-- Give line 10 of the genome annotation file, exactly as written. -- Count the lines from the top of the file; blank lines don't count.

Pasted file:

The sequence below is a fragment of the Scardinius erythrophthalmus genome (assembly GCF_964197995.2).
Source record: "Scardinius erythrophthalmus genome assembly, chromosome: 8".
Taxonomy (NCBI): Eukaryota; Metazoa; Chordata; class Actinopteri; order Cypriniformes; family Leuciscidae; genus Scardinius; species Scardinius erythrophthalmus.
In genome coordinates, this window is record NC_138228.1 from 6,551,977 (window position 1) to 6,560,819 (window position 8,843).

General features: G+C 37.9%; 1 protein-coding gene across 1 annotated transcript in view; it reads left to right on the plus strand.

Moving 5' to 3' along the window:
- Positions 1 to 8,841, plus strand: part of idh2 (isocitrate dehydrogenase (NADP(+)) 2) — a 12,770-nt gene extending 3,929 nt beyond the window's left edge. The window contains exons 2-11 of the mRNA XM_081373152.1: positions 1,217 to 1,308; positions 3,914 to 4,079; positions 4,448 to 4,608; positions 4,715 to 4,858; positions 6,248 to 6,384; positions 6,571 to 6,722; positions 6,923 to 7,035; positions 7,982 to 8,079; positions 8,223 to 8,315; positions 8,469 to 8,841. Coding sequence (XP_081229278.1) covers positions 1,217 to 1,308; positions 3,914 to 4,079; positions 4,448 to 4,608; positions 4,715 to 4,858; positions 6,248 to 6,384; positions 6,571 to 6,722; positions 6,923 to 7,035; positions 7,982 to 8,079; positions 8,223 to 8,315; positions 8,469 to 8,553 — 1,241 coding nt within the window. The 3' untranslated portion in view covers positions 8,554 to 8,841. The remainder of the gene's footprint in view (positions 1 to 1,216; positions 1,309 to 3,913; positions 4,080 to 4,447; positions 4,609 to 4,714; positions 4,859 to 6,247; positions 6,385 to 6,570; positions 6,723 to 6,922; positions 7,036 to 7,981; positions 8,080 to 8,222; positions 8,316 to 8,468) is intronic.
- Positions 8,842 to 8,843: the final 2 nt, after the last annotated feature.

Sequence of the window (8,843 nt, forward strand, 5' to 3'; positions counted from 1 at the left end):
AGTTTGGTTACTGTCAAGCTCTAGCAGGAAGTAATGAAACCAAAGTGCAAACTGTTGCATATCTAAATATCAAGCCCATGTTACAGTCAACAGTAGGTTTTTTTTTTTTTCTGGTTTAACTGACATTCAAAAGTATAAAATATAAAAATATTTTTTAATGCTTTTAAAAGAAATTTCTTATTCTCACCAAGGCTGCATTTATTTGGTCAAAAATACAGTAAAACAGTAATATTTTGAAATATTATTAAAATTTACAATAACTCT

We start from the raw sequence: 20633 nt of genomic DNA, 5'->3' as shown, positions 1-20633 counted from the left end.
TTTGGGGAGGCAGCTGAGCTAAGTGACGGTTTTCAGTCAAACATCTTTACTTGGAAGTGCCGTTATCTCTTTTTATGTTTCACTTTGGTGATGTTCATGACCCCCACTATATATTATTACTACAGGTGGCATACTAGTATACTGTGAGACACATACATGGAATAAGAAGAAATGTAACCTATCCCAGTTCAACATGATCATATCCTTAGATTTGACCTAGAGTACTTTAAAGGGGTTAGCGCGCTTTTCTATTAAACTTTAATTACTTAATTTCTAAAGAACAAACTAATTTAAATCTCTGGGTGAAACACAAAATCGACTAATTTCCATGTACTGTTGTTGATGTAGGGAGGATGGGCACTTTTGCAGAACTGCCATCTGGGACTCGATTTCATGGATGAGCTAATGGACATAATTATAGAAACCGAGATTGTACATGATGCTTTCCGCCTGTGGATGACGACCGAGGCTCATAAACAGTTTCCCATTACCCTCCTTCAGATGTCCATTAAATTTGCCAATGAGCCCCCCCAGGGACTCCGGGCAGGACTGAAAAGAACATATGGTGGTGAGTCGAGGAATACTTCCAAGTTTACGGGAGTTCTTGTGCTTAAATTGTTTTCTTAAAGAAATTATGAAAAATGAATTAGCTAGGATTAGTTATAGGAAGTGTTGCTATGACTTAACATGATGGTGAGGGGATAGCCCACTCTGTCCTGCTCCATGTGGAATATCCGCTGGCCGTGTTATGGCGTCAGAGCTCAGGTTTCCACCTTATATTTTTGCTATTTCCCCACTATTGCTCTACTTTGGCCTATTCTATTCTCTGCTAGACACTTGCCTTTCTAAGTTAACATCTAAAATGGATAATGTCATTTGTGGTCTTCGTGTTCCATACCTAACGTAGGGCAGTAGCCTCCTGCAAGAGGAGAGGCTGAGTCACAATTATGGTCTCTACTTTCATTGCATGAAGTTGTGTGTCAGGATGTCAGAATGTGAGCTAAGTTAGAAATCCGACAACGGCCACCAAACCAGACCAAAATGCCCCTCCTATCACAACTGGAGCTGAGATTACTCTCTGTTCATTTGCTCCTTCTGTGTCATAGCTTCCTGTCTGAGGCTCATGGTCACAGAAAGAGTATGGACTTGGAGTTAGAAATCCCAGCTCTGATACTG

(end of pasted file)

AGTTTGGTTACTGTCAAGCTCTAGCAGGAAGTAATGAAACCAAAGTGCAAACTGTTGCATATCTAAATATCAAGCCCATGTTACAGTCAACAGTAGGTTTTTTTTTTTTTCTGGTTTAACTGACATTCAAAAGTATAAAATATAAAAATATTTTTTAATGCTTTTAAAAGAAATTTCTTATTCTCACCAAGGCTGCATTTATTTGGTCAAAAATACAGTAAAACAGTAATATTTTGAAATATTATTAAAATTTACAATAACTCT